We frequently hear from employees or supervisors, “I probably should have called the EAP a year ago (or five years ago).” So why is it so hard to reach out for help? Part of the answer is human nature. We hope things will get better in time and we avoid dealing with difficult issues. In the midst of personal difficulties, we may forget about the resources available to help us. There may also be a concern on the part of the employee that the EAP is really confidential. (It is!)
What can managers and supervisors do to encourage employees to seek help sooner?
- Managers and supervisors can encourage employees to use their benefit programs. They can make sure that employees understand how the EAP works and how easy it is to access services.
- Managers who have used the service themselves can talk about a time that they were helped by the EAP, even if it was for help finding childcare or a legal consultation. These frequent reminders about the EAP can help ensure that employees remembers about the benefits when they are needed.
- Managers and supervisors can consult with the EAP as soon as they are aware of an employee’s personal problems. The EAP can help managers figure out the best way to refer an employee to the EAP, what language to use, and how to reassure the employee about the confidential nature of the service.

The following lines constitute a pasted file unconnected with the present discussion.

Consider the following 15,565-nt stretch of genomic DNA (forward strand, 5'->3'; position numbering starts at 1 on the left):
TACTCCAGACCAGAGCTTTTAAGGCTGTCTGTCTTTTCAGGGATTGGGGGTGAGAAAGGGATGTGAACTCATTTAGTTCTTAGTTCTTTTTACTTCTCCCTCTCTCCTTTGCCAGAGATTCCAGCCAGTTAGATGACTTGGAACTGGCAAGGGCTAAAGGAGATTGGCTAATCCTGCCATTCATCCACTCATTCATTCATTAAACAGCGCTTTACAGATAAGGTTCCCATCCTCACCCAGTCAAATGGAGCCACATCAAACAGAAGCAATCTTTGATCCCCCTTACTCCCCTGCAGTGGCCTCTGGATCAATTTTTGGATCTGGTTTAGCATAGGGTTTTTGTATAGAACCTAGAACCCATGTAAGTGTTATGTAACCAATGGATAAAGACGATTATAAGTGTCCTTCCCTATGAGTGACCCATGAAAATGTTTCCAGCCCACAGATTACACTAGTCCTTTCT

- Managers and leadership can try to reduce the stigma associated with serious problems such as substance use and behavioral health concerns by providing education and information to employees. Part of this education is to understand that substance use and behavioral health concerns take time to heal, similar to heart disease, cancer or diabetes.
We live in a difficult time of escalating personal issues such as opioid use and workplace violence. Leadership needs education from the EAP in how to recognize signs and symptoms of substance use and behavioral health concerns. The EAP can help with strategies to help individual employees and organizations maintain a healthy workforce.